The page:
Everyone wants COOL but not mandated
June 22, 2015
What's wrong with the current mandatory country-of-origin labeling (COOL) program? Why so much talk on such a simple topic?
First off, everyone wants to know where their food is produced. Does it need to be government mandated? I don't think so. As I walk by the meat counter, I see several labels explaining where the product was raised or its special attributes – every one of them from private industry doing a great service to the public and driving value for the producers who participate in those programs without being government mandated. Certified Angus Beef is one of the most recognized labels out there. What a great story about taking ownership of your product to the next level without Uncle Sam.
Do we really want to pay for the extra cost of COOL? Study after study shows the consumer doesn't and cost can make them reach for alternatives to beef. Why put the extra cost on the product with the chance of losing market share?
Another common argument is the big, bad meat packer pushing their agenda. I don't believe that. What do they have to gain or lose from COOL? Maybe more work and definitely a huge cost. Who pays the cost? Cattle producers, cattle feeders and consumers.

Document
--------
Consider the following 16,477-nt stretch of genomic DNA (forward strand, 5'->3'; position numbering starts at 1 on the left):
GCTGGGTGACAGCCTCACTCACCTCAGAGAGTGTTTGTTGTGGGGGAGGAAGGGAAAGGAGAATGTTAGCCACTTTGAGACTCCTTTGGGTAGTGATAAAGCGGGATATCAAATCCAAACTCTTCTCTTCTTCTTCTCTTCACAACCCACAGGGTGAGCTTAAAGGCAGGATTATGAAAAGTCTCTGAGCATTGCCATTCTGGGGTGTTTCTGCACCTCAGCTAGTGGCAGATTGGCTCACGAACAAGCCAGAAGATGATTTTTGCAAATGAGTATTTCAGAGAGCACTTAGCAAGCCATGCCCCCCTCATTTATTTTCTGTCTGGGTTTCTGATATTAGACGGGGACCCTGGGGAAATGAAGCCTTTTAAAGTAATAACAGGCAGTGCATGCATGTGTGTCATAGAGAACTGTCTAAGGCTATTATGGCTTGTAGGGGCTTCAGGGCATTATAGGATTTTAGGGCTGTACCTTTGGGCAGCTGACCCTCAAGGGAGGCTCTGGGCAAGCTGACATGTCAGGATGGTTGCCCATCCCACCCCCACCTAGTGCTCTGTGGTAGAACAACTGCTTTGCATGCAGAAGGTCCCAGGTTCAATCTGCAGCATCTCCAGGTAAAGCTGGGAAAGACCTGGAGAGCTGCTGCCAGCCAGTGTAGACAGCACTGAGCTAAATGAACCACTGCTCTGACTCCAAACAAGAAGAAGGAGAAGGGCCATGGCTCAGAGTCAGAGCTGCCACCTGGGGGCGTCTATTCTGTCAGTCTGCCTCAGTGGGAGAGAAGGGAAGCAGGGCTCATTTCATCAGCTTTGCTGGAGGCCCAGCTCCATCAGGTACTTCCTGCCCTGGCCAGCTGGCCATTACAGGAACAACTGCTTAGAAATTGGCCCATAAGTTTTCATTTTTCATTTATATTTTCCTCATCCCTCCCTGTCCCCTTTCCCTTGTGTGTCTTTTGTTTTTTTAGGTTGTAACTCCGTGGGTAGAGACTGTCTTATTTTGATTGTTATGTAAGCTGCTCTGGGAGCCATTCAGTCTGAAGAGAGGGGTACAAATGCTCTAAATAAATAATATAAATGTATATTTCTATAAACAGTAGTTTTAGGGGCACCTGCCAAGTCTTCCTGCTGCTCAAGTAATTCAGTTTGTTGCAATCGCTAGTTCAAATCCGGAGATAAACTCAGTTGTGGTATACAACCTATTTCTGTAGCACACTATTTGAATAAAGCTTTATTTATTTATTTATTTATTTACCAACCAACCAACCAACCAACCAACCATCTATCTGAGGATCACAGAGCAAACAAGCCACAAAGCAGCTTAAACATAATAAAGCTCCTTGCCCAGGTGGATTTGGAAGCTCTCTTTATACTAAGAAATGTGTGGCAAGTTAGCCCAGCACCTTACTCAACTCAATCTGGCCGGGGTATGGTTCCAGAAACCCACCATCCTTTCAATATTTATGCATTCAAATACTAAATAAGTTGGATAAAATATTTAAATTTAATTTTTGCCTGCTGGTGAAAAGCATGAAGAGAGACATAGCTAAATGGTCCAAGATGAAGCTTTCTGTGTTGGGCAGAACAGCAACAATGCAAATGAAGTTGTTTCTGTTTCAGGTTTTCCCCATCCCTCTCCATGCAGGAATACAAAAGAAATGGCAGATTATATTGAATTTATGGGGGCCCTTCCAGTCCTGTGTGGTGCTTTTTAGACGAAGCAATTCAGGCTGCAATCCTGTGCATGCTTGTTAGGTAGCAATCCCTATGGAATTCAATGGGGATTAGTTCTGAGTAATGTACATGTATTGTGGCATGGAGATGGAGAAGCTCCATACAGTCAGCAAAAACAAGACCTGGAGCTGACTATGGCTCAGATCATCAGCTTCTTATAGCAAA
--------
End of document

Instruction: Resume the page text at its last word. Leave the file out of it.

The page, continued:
Are packers profit driven? I hope so, and so are we. They know more about marketing beef than we do so; let them do their job. As beef producers, we need them to get the beef from the cattle we raise to the plate.
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It's frustrating to me when people use food safety as a reason to support their argument for government-mandated COOL. COOL is a marketing program administered by the Ag Marketing Service. The Food and Drug Administration is the agency that ensures that food safety regulations are met and that all beef sold in the United States – domestic and foreign – is safe. The scare tactics that are used to build a political argument do nothing but steer consumers away from beef. No one wins when that happens.
The WTO has ruled four times against the United States' COOL program, which will open the door to punitive tariffs on not only U.S. beef, but other commodities grown in North Dakota and that help our farmers and ranchers pay their bills. It's over. If we don't deal with that reality, the consequences will be severe. Just three percent of the world's population lives in America. We are a global economy. Let's find a way to label U.S. beef through an industry-led approach that doesn't jeopardize the fabric of our economy.
While the industry argues amongst itself over this issue, regulations are being passed that threaten our ability to be the best food producers in the world – such as the Waters of the United States rule and the upcoming Veterinary Feed Directive, to name a few. We have to ask ourselves which is more important and needs the new discussion. Our livelihood depends on having the right discussion at the right time and not looking back.
New Rockford, ND